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  1. ITV Report

Harlow sees big rise in non-UK born population, new statistics reveal

  • Video report by ITV News Anglia's Hannah Pettifer

The number of non-UK born citizens living in parts of East Anglia has risen in the last decade, according to new statistics.

The research from the Office of National Statistics has revealed that some places have seen a significant boom in their migrant population since 2007.

In fact, 21% of Harlow's current population wasn't born in the UK - an increase of 17% compared to ten years ago.

That figure means the Essex town has seen the second-biggest rise in the entire country, with only Boston in Lincolnshire seeing a more significant jump (26%).

Increases in migrant populations in East Anglia

Northampton is another place that recorded a big jump. Credit: ITV News Anglia
  • Harlow - 21% non-UK born population (17% increase in last decade)
  • Northampton - 24% non-UK born population (12% increase in last decade)
  • Kettering - 15% non-UK born population (10% increase in last decade)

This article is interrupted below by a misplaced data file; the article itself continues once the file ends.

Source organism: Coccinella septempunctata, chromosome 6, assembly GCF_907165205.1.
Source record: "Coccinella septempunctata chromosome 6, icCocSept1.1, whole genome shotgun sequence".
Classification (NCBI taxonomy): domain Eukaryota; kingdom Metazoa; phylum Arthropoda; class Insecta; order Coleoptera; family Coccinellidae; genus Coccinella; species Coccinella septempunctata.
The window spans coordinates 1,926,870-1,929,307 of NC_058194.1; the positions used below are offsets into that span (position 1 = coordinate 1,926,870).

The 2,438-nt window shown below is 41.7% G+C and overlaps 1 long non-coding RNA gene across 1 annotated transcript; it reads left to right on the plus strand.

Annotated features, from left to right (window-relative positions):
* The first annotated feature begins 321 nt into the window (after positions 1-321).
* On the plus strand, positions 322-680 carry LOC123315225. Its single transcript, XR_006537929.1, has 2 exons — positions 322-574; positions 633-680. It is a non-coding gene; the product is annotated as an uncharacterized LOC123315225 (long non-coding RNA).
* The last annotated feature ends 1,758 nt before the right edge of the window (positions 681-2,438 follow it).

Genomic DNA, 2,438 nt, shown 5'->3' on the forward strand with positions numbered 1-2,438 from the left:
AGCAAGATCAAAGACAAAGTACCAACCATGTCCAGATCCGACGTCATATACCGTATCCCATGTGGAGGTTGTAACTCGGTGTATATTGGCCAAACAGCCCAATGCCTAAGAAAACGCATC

• Breckland - 12% non-Uk born population (7% increase in last decade)
  • Ipswich - 16% non-UK born population (6% increase in last decade)

Poland remains the most prevalent place of birth for people settling in the East, but Romania is now the second most-common non-British nationality here.

Romania is now the second most-common non-British nationality in East Anglia. Credit: ITV News Anglia

In Harlow, the local council says that immigration has a huge role to play in the economy.

"Probably, migration in Harlow has increased because we can't find nurses," Cllr Waida Forman told ITV News Anglia.

"We have to employ foreign nurses from the Commonwealth, from the Philippines, from Europe. Every year, we have hundreds of nurses coming.

"I know that they're from all over the place - we cannot get nursing."

However, experts have warned that the statistics need to be taken with a pinch of salt, with integration support services noting that many Polish families have moved back to Europe since the Brexit vote and the extent of that impact will only become clear over the next few years.

In response to the figures, the Home Office said the following:

"We continue to welcome the contribution EU nationals make to our economy and our society," a Home Office spokesperson said.

"But, we have been clear that we will have the opportunity provided to leave the EU and to take control of the numbers of people coming to the UK from the EU in the future."